Light fracturing the froth of a wild grey wave, flotsam churning over with the power of the sea. It’s hypnotic. The roar of it, the hiss of the wind and the stretch of beach, black and shimmering like the night sky. The fleeting sunlight over monstrous jagged cliffs and rocks rising out of the water. It lures you, dares you to capture it.
But listen guys, you need to practice restraint because Iceland is straight up trying to kill you. All the time.
Sure, it may look substantial with solid mountains stretching as far as sight can reach, but the ground could be shifting beneath your feet. Literally shifting, Iceland is seated on top of two tectonic plates.
The Icelandic Rescue Services were called out between 1200-1300 times last year to rescue people who had become victims of the elements. In a country as small as ours, that’s a lot of incidents of people stuck on glaciers, lost in the highlands, caught in a storm.
“We can’t really say that some places are more dangerous than others, it depends on so many factors that is impossible to answer without going in-depth,” said Jónas Guðmundsson, a project manager working on Iceland’s Rescue Services Safe Travel website. “Reasons for being careful varies, at the most popular destinations like Reynisfjara you have to be wary of the waves, at Gullfoss you have to be careful of snow and ice at the edge of the fall.”
In fact, Reynisfjara beach has already claimed a tourist’s life this year and almost claimed a child’s life. Just days afterwards, despite several warning signs forbidding it, tourists were back at the water’s edge taking pictures, seemingly chill about the looming threat of the undertow.
Last month, Icelandic Police had to warn tourists not to get distracted by northern lights after they pulled over two travellers for driving erratically while admiring the aurora. And only last fall, a tourist died after stopping their car in the middle of a road at night to climb out and admire northern lights.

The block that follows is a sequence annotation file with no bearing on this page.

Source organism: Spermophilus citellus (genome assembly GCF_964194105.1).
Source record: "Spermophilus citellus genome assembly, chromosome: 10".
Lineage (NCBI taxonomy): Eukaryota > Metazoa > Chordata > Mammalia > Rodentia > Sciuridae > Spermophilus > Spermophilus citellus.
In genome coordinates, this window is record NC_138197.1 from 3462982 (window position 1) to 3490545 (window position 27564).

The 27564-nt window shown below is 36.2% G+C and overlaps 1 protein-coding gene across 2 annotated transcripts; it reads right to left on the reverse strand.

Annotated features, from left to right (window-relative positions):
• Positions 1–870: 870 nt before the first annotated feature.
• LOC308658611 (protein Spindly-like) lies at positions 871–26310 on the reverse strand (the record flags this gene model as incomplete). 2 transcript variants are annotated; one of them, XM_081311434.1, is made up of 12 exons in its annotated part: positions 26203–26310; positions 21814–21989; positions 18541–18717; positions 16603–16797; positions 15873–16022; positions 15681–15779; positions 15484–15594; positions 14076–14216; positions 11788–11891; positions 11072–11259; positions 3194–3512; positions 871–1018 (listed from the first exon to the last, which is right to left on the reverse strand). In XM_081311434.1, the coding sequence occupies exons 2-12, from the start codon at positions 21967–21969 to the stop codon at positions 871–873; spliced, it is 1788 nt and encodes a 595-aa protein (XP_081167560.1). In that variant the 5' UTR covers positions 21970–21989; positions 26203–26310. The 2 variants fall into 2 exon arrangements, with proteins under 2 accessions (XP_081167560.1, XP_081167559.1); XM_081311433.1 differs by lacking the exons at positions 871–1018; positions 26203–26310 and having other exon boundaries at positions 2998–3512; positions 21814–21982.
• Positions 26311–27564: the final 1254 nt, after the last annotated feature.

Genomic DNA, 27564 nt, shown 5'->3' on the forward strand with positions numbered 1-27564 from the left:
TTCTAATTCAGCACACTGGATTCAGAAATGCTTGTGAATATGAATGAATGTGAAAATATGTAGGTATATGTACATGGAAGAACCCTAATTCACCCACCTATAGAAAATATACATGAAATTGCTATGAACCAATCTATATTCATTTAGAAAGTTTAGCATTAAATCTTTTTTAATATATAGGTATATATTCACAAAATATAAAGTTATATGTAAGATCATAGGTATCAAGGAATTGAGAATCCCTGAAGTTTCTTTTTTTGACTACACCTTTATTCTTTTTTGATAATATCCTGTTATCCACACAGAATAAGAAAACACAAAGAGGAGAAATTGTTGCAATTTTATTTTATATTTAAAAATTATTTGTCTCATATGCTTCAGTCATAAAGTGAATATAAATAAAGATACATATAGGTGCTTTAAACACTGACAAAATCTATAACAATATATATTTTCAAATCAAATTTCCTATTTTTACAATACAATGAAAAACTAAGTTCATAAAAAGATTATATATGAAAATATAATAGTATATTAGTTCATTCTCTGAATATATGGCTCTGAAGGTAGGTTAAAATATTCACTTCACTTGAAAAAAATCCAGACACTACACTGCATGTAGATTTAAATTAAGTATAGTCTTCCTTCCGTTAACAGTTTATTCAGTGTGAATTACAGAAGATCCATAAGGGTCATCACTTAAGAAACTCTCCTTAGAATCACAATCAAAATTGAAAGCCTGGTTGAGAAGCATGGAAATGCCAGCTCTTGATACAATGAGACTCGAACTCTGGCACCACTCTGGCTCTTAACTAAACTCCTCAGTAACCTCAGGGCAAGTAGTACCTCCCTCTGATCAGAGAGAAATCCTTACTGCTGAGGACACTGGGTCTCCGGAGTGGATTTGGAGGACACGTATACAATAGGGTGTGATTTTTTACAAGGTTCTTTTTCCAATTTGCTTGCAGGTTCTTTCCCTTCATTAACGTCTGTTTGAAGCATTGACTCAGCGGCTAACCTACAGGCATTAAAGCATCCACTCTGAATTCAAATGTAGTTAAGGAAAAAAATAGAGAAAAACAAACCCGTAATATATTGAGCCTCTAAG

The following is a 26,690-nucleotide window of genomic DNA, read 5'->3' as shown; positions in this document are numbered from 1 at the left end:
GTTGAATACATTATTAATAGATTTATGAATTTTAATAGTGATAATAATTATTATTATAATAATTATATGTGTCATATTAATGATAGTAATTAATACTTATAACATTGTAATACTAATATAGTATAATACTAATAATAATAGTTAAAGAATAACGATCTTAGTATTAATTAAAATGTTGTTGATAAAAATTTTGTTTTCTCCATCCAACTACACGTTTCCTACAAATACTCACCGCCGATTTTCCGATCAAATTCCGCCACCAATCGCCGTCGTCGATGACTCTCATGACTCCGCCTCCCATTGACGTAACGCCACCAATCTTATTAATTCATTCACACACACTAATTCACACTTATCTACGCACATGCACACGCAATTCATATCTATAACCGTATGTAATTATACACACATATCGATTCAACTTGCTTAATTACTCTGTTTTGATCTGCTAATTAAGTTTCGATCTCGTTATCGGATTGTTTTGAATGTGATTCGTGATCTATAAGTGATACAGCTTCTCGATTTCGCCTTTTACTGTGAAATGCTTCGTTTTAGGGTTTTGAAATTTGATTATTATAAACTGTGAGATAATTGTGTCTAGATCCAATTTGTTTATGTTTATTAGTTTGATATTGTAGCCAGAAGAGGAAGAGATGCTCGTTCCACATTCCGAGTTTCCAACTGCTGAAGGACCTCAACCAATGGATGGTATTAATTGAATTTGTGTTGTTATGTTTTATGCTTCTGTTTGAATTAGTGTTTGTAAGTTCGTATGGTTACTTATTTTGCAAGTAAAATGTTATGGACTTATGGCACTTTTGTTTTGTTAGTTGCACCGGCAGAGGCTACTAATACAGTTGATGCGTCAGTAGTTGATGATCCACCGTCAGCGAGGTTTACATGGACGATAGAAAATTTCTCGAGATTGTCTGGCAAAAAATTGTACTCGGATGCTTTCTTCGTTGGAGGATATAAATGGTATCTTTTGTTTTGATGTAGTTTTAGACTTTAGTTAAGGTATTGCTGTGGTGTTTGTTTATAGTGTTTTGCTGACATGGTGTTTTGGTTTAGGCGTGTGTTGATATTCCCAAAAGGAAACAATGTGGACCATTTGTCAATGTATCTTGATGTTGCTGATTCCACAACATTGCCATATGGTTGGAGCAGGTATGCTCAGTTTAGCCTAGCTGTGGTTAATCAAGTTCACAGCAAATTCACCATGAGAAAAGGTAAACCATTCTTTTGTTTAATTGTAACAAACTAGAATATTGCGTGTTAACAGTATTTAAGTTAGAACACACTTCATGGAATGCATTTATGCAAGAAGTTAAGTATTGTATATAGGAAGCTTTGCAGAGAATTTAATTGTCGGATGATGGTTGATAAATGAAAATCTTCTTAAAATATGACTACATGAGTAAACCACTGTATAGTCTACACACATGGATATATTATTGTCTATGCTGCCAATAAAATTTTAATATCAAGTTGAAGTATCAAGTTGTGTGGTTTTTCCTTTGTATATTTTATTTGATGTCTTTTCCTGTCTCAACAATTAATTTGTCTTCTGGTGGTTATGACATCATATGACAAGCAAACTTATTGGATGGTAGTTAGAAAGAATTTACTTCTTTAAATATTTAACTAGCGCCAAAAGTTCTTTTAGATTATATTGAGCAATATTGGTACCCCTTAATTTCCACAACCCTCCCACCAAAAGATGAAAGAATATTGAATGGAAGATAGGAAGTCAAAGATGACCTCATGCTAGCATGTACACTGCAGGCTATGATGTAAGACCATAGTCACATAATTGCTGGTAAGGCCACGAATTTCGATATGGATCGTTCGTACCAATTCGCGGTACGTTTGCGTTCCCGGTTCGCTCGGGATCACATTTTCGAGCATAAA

I would be lying if I didn’t tell you guys that despite the tragedy of it, when news breaks that the Rescue Services have been called to save overly ambitious visiting hikers, there’s a collective groan among the Icelandic populous.
Social media feeds fill up with jokes about tourists who have lost their car to Jökulsárlón glacial lagoon or who nearly slip to their death to take a selfie.
But it isn’t malicious, if we didn’t laugh, we’d be crying. Crying because it’s not just sad or disrespectful to us, to Icelandic nature, but because we want everyone to have a good time. You know, without the senseless mortal danger.
Besides, if travellers don’t heed safety advice then gorgeous natural sites get shut down, which ruins it for everyone.
So, what to do?
“We would emphasise the need for information; stay safe, get information and adhere to rules at tourist attractions – they are there for a reason,” said Ólöf Ýrr Atladóttir, Director General of the Icelandic Tourist Board. “Read safety warnings and heed staff at locations. Use the Safe Travel website and information lines like the information number 1777 and the website for the Road and Coastal Administration. Talk to people, ask around, and leave travel plans when venturing off the beaten track.”
In other words, use your common sense out there kids, we want you to come back to Iceland and spend some more of that sweet cash to prop up our economy, not least the publication of an unnamed English language paper in a country of 325,000 people.
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